3 Tips For Mindful News Consumption…

3 Tips For Mindful News Consumption

If your heart is hurting watching the news, you’re human. It’s appropriate to feel sadness and compassion. Whether you’re concerned over COVID19 deaths, humanitarian crises in Myanmar or Afghanistan, or the tremendous loss of life and livelihood in Haiti, you are right to shed tears and prayers.

However, if you are anxiety-ridden or personally depressed over these events, you can implement some changes to mindfully consume news. We are all attacked by an onslaught of news from no shortage of sources. Limiting our consumption can boost our resiliency in the moment.

Choose one, short, news source to consult in the morning.

Find the one source you trust most for reporting accurately and compassionately. Stick with sources that report factually without excessive amounts of emotion. A certain level of humanity and compassion are an integral part of a news report. News sources that rely heavily on individual anecdotes tend to affect our moods the most. Intentional manipulation of your emotions is not something you need to give into in order to be informed.

Here are some ways to get your morning news without drowning in it:
  • Get one email delivered to your inbox with the day’s news headlines
  • Listen to one radio broadcast or podcast, about 10 minutes maximum
  • Watch one news program limited to 30 minutes that does not include back-and-forth argumentation

Turn off notifications on your phone

Take the news out of your hands, literally. Once you’ve tuned in each morning, reject continual grabs for your attention. All-day news consumption is not necessary to be informed.



Follow your consumption with action

Once you’ve got your news for the day, what are you going to do about it? If you simply consume without acting, you may end up feeling anxious and powerless.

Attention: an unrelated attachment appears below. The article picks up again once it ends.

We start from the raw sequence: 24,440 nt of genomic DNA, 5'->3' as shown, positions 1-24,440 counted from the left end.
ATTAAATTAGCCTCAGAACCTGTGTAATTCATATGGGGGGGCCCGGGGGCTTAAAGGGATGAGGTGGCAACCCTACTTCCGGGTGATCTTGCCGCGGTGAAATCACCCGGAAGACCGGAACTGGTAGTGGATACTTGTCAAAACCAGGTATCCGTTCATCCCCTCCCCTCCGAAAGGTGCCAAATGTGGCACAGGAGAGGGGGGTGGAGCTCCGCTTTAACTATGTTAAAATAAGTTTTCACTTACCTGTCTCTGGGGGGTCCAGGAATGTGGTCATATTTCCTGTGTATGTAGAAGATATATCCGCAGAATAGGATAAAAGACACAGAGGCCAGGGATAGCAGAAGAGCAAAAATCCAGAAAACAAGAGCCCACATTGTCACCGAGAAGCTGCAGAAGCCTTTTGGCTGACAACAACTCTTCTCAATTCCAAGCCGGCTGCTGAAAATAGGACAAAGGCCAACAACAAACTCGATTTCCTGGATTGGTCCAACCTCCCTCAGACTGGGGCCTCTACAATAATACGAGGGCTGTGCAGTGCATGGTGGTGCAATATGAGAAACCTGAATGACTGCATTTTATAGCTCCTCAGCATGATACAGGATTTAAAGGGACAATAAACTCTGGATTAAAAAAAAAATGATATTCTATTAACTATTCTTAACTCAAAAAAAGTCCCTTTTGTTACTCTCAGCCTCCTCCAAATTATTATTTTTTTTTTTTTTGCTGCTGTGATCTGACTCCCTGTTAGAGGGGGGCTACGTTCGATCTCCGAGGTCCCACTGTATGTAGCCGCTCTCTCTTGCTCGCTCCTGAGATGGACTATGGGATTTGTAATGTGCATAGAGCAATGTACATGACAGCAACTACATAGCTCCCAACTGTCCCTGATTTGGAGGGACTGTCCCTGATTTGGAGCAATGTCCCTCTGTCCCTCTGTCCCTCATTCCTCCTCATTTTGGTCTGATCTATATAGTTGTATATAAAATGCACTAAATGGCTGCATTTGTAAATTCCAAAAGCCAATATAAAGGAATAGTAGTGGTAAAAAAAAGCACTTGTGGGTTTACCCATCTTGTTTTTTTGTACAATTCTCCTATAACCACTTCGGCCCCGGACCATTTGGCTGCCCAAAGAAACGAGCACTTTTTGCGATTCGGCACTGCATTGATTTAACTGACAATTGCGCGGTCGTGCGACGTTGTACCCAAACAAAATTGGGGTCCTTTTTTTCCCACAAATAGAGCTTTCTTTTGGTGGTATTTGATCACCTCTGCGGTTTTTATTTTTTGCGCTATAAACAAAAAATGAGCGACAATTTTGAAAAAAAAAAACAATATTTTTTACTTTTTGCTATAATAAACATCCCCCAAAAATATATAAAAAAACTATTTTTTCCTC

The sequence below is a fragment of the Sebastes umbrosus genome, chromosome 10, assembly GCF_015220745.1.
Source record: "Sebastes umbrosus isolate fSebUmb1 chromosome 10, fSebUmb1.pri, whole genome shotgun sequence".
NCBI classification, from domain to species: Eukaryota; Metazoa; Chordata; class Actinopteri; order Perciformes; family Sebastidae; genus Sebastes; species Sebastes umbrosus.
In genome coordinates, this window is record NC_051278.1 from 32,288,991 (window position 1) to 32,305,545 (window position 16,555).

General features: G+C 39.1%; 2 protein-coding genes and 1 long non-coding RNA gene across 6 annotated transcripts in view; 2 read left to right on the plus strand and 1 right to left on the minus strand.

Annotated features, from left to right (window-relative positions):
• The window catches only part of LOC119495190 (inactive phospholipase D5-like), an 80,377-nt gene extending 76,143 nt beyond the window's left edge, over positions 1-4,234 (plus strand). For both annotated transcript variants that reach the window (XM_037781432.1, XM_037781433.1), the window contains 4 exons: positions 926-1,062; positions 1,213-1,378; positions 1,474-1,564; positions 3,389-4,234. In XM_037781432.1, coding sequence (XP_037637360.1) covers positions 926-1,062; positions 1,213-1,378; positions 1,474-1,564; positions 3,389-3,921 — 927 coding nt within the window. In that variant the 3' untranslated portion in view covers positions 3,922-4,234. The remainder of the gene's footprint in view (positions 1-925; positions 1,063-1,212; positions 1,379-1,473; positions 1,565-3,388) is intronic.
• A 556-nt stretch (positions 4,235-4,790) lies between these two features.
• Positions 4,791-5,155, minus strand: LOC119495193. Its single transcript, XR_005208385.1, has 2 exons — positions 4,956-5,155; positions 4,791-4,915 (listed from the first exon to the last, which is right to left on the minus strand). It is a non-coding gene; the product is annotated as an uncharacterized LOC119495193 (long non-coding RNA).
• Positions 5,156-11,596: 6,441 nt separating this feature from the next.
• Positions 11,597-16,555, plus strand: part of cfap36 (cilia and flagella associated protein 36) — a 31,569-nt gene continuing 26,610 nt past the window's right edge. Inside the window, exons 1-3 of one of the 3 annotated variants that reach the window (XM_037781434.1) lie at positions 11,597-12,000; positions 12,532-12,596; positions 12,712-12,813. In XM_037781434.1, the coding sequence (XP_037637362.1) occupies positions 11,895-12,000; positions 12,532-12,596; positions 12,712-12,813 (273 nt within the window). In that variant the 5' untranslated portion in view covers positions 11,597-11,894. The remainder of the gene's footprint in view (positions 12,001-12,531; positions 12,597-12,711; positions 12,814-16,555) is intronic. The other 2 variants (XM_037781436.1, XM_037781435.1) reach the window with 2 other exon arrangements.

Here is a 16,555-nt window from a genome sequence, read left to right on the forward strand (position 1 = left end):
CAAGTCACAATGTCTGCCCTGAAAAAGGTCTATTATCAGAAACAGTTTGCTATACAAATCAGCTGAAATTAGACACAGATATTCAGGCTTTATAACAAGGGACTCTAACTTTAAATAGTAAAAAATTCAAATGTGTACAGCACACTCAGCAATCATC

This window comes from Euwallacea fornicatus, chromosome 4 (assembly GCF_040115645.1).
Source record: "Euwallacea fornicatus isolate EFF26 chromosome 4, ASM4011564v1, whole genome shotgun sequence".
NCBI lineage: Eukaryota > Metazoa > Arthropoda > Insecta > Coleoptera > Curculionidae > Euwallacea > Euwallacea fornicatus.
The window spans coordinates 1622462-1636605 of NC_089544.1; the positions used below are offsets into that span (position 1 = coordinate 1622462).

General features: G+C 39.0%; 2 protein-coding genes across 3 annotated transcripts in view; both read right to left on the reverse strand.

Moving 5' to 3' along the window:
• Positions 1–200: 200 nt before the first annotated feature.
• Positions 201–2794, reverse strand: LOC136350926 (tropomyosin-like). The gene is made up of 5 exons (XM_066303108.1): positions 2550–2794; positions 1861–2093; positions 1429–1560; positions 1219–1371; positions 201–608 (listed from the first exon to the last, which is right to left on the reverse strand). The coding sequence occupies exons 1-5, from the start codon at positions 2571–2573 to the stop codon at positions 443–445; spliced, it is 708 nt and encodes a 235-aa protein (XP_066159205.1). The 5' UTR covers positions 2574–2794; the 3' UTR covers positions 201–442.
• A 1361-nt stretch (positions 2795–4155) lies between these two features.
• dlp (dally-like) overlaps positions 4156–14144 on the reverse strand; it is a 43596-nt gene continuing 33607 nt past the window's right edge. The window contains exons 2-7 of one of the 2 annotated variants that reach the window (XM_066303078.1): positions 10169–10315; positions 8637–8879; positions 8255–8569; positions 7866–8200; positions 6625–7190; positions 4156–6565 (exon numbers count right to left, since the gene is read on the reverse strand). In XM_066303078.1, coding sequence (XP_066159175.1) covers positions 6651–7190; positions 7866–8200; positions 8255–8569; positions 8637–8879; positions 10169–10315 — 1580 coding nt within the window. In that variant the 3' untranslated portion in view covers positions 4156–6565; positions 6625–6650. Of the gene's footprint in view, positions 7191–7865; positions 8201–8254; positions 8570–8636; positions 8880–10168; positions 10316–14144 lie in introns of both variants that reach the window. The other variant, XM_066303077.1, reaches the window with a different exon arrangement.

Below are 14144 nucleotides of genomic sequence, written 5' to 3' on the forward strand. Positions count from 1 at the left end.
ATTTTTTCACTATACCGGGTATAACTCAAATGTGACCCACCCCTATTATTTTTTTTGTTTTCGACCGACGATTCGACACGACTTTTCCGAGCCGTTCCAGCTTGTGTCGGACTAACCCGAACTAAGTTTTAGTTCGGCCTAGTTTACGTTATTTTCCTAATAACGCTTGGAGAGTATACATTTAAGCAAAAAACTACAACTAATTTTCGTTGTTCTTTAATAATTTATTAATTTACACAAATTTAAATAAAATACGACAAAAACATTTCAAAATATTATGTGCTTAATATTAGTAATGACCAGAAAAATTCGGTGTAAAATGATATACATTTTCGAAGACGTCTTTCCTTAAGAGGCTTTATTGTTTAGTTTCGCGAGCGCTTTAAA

Here are a few options for action steps after news consumption:

  • Take direct action. Typically, this means donating to a cause or writing your representative. If you feel compelled to be directly involved, don’t wait on it.
  • Meditate. If you don’t feel there is a direct action step you can take, then spend a few minutes returning to yourself before you start your day. If you have a meditation practice, employ it now. If you don’t, take 5 clearing breaths, then spend 3 minutes noticing how your body is feeling.
  • Reach out for support. If you’re feeling stressed, anxious, or burdened by the news, reach out to a friend, family member or therapist. Try to find someone who will compassionately listen without magnifying your anxiety.
  • Exercise. By exerting yourself, you will trigger an endorphin rush, clear cortisol from your body, and feel more in control of your day.

We all want a better world. Know that you can be an informed citizen without taking on the weight of the world’s challenges. If you’re struggling with news consumption or dread, a therapist may be a great resource to help you implement coping strategies.

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Bethany Eanes

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Bethany Eanes is a yoga teacher, writer, and owner of The Yoga Harbor in Redondo Beach, California. Life has taken…

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